The Flying Tiger Cocktail


Disney designed the Flying Tigers decal.

I found this one on CocktailDB while looking around for drinks using grenadine. In my post on The Fogcutter I mentioned how small quantities of gin can make an interesting contribution to rum cocktails. Since this drink is another example of that idea I thought it would be worth a try.



This drink appears to have been named after the legendary Flying Tigers. The Flying Tigers were a squadron of U.S. volunteer pilots who assisted China in resisting Japanese aggression before and during WWII. They were based in Kunming (the capital of Yunnan province in southwest China), and commanded by Claire Chennault. Their successes became the stuff of legend, and included protecting the inhabitants of Kunming against Japanese bombing raids for the entire duration of their deployment there, adopting novel tactics that saw them massively outperform the RAF in the defense of Burma, and allegedly destroying nearly 300 Japanese planes for the loss of just 14 of their own pilots. The Flying Tigers formed a crucial part of China’s air defenses, and were a rare U.S. success story during the bleak period of Japanese advances that followed Pearl Harbor.


Flying Tigers “Blood Chit” worn on the back of pilots’ flying jackets: the Chinese reads “This foreigner has come to China to help in the war effort. Soldiers and civilians, one and all, should rescue, protect, and care for him”

The unit had a reputation for hard drinking, though not to the extent that discipline broke down, and some members of the unit were dismissed by Chennault for drinking. One member to be dismissed was Gregory Boyington, whose alcoholism eventually saw him sent to New Zealand for four months to ‘recuperate’. Incidentally, Boyington would go on to lead the Black Sheep, the colorful Solomons based air squadron partly made up of pilots stood down from their original units over disciplinary issues.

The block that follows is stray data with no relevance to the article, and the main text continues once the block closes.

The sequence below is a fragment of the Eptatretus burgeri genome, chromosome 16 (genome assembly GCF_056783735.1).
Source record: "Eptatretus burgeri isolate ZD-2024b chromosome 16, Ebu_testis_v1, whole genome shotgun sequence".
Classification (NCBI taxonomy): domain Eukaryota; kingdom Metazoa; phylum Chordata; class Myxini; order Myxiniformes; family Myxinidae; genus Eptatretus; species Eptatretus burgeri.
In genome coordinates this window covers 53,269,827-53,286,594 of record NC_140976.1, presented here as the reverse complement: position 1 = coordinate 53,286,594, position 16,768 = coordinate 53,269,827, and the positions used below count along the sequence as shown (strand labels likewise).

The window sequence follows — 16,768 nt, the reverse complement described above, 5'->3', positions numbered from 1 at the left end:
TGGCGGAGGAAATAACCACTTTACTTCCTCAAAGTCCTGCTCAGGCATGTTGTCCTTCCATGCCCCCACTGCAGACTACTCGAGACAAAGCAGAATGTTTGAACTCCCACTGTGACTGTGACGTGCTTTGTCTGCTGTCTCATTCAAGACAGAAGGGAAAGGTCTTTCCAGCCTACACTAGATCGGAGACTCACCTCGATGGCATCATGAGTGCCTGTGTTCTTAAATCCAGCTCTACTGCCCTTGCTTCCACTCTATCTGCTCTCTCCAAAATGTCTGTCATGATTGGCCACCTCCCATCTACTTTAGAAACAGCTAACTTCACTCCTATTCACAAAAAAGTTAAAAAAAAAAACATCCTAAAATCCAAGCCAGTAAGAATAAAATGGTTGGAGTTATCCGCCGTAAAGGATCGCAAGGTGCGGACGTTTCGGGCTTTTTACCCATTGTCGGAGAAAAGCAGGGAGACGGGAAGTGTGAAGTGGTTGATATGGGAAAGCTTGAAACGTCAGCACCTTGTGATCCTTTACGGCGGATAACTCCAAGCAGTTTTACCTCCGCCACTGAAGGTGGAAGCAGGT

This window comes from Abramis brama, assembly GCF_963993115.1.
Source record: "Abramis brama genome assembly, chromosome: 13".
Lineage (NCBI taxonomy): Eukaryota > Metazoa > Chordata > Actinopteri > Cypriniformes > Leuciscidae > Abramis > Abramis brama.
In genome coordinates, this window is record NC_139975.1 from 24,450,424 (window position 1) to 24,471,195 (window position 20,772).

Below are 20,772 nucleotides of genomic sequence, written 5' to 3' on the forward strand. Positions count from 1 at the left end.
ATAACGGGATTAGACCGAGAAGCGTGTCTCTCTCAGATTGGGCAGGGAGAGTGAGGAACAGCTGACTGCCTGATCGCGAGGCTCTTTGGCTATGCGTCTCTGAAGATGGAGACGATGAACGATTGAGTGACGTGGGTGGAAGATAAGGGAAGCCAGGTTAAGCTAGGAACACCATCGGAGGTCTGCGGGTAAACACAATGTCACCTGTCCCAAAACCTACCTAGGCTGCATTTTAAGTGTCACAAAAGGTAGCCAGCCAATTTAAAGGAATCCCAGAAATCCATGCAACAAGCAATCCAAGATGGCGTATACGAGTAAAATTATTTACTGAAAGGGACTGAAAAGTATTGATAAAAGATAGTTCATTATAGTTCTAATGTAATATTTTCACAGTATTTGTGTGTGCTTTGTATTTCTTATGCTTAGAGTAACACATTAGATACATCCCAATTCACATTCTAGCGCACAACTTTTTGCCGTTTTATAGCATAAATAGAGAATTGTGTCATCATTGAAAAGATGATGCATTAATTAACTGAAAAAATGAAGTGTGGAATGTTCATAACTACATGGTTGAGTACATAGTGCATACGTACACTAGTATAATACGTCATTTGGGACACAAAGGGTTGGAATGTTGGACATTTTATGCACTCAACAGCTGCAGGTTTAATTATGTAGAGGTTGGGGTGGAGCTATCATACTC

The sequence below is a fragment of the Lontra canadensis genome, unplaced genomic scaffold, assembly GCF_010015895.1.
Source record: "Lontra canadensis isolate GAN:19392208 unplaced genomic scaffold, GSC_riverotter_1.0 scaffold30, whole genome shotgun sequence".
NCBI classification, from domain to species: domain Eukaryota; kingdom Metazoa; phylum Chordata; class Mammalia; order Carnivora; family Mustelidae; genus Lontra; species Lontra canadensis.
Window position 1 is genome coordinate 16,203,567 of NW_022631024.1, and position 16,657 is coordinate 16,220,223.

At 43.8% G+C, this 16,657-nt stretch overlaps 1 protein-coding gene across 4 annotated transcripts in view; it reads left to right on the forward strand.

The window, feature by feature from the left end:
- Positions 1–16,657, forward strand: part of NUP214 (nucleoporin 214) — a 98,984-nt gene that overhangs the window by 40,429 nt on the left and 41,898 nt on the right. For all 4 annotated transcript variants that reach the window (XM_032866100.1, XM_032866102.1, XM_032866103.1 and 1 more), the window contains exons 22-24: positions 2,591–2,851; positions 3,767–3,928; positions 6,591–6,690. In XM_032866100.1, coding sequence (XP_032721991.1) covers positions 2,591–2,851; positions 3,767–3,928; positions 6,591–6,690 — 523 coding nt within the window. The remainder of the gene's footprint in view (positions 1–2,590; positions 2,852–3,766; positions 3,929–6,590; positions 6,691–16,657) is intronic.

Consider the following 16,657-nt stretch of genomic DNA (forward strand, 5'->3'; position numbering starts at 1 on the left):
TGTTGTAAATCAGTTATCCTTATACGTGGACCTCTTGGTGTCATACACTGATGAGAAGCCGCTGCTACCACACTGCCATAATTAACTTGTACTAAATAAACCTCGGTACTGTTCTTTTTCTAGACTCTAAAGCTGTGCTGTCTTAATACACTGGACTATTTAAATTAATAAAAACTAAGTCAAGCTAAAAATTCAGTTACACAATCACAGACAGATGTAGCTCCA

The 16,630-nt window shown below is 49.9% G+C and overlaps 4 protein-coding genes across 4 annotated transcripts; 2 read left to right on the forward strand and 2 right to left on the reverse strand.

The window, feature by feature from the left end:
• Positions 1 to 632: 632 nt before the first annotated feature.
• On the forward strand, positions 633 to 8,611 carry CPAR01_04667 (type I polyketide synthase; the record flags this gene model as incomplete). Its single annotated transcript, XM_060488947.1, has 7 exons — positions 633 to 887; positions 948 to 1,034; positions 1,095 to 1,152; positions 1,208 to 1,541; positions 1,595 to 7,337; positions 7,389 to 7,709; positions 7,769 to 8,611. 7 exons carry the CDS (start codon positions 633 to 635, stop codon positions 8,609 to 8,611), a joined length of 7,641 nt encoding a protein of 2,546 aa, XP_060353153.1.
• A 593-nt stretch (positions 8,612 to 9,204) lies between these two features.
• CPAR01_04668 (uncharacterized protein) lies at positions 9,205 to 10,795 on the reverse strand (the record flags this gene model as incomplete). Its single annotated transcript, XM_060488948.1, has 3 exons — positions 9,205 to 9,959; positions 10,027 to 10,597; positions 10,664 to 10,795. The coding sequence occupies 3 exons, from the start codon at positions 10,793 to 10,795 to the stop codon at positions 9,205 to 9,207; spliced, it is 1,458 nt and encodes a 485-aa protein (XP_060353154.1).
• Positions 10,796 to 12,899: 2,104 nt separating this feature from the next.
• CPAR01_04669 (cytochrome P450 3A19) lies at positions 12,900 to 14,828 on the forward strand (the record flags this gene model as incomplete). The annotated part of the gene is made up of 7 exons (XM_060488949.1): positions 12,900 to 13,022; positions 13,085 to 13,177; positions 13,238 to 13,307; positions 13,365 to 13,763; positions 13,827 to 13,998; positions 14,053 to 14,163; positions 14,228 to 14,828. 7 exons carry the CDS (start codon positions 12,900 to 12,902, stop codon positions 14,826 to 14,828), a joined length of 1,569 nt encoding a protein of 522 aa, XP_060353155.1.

I have been to the Flying Tigers museum in Chongqing and even bought a Flying Tigers t-shirt. Maybe it is time to try the cocktail?



1 ¾ oz light rum (Havana Club)

½ oz gin (Plymouth)

¼ oz grenadine (homemade)

1 dash aromatic bitters


This is a sweetish but not uninteresting drink. It tastes heavily of rum, but with the grenadine giving lots of body and fruitiness. The gin and bitters add some light spicy and herbal notes to make things interesting. It may not be hugely exciting, but it shows what gin can do when used as a flavoring rather than the base spirit. It is also one of those handy drinks that does not require any hard to find ingredients – provided you either have good grenadine or can put up with average stuff.

Incidentally, how is this for coincidence? The Rough Riders were a unit of U.S. volunteers who allegedly invented the Cuba Libre, which allegedly combines rum and gin. The Flying Tigers were a unit of U.S. volunteers with an associated cocktail, invented by themselves for all we know, that again combines rum and gin. Spooky? Absolutely! It was probably after a discovery like this one that early man first got all philosophical and asked himself whether the universe had an intelligent designer.

3 Responses to “The Flying Tiger Cocktail”

  1. Bunnyhugs » Blog Archive » Ugly Nationalistic Chinese Demonstration in Auckland Says:

    [...] that specifically asked Chinese people to assist this friendly foreigner (you can see the design on this page). Clearly I was not a member of the mysterious “Dalai Lama Clique”, but was I some other, [...]

  2. Bunnyhugs » Blog Archive » Olympic Cocktails: Some China Inspired Drinks for Beijing 2008 Says:

    [...] [...]

  3. Herrmill Says:

    Tried visiting the Stillwell /Flying Tigers Museum today & was told they are closed until 1 March. Guess I’ll have to wait for the shirt, but will ask the barkeep at Dee Dees to make the cocktail for me while I’m in CQ.

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